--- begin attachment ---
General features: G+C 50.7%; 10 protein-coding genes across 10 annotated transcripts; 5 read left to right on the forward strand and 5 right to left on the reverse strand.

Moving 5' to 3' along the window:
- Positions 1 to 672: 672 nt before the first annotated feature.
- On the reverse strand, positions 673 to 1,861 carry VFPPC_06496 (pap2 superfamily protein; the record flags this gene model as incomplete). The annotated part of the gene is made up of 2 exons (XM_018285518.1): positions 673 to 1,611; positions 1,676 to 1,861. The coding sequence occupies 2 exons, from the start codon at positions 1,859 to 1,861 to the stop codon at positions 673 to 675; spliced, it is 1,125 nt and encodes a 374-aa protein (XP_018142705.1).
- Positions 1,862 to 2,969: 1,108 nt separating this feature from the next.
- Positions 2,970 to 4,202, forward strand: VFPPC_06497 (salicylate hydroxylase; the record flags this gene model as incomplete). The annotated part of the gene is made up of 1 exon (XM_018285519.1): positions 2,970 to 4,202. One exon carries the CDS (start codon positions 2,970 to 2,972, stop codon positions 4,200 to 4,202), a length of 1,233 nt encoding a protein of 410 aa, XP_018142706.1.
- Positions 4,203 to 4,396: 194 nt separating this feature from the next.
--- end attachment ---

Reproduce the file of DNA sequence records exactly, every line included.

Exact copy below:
General features: G+C 50.7%; 10 protein-coding genes across 10 annotated transcripts; 5 read left to right on the forward strand and 5 right to left on the reverse strand.

Moving 5' to 3' along the window:
- Positions 1 to 672: 672 nt before the first annotated feature.
- On the reverse strand, positions 673 to 1,861 carry VFPPC_06496 (pap2 superfamily protein; the record flags this gene model as incomplete). The annotated part of the gene is made up of 2 exons (XM_018285518.1): positions 673 to 1,611; positions 1,676 to 1,861. The coding sequence occupies 2 exons, from the start codon at positions 1,859 to 1,861 to the stop codon at positions 673 to 675; spliced, it is 1,125 nt and encodes a 374-aa protein (XP_018142705.1).
- Positions 1,862 to 2,969: 1,108 nt separating this feature from the next.
- Positions 2,970 to 4,202, forward strand: VFPPC_06497 (salicylate hydroxylase; the record flags this gene model as incomplete). The annotated part of the gene is made up of 1 exon (XM_018285519.1): positions 2,970 to 4,202. One exon carries the CDS (start codon positions 2,970 to 2,972, stop codon positions 4,200 to 4,202), a length of 1,233 nt encoding a protein of 410 aa, XP_018142706.1.
- Positions 4,203 to 4,396: 194 nt separating this feature from the next.